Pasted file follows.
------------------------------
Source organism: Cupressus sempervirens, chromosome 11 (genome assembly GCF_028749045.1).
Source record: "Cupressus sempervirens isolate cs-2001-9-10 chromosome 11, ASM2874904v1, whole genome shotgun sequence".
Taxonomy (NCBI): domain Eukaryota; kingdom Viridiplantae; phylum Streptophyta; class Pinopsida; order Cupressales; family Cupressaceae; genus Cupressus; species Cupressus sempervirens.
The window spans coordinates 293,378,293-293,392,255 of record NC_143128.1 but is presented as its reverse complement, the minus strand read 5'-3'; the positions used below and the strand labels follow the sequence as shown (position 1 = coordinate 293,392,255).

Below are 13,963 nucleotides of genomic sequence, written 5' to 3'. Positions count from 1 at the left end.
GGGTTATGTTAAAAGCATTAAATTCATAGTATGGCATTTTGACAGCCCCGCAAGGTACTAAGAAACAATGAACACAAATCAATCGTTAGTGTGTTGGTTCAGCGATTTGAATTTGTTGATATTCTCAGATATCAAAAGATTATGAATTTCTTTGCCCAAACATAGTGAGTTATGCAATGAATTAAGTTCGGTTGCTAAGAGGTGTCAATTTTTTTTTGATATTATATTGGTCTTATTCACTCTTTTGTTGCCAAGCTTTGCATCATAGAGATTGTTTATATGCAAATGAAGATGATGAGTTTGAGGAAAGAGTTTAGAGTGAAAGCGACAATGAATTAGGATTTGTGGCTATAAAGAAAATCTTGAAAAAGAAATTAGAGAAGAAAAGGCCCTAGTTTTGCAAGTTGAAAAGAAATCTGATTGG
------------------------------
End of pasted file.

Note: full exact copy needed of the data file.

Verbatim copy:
Source organism: Cupressus sempervirens, chromosome 11 (genome assembly GCF_028749045.1).
Source record: "Cupressus sempervirens isolate cs-2001-9-10 chromosome 11, ASM2874904v1, whole genome shotgun sequence".
Taxonomy (NCBI): domain Eukaryota; kingdom Viridiplantae; phylum Streptophyta; class Pinopsida; order Cupressales; family Cupressaceae; genus Cupressus; species Cupressus sempervirens.
The window spans coordinates 293,378,293-293,392,255 of record NC_143128.1 but is presented as its reverse complement, the minus strand read 5'-3'; the positions used below and the strand labels follow the sequence as shown (position 1 = coordinate 293,392,255).

Below are 13,963 nucleotides of genomic sequence, written 5' to 3'. Positions count from 1 at the left end.
GGGTTATGTTAAAAGCATTAAATTCATAGTATGGCATTTTGACAGCCCCGCAAGGTACTAAGAAACAATGAACACAAATCAATCGTTAGTGTGTTGGTTCAGCGATTTGAATTTGTTGATATTCTCAGATATCAAAAGATTATGAATTTCTTTGCCCAAACATAGTGAGTTATGCAATGAATTAAGTTCGGTTGCTAAGAGGTGTCAATTTTTTTTTGATATTATATTGGTCTTATTCACTCTTTTGTTGCCAAGCTTTGCATCATAGAGATTGTTTATATGCAAATGAAGATGATGAGTTTGAGGAAAGAGTTTAGAGTGAAAGCGACAATGAATTAGGATTTGTGGCTATAAAGAAAATCTTGAAAAAGAAATTAGAGAAGAAAAGGCCCTAGTTTTGCAAGTTGAAAAGAAATCTGATTGG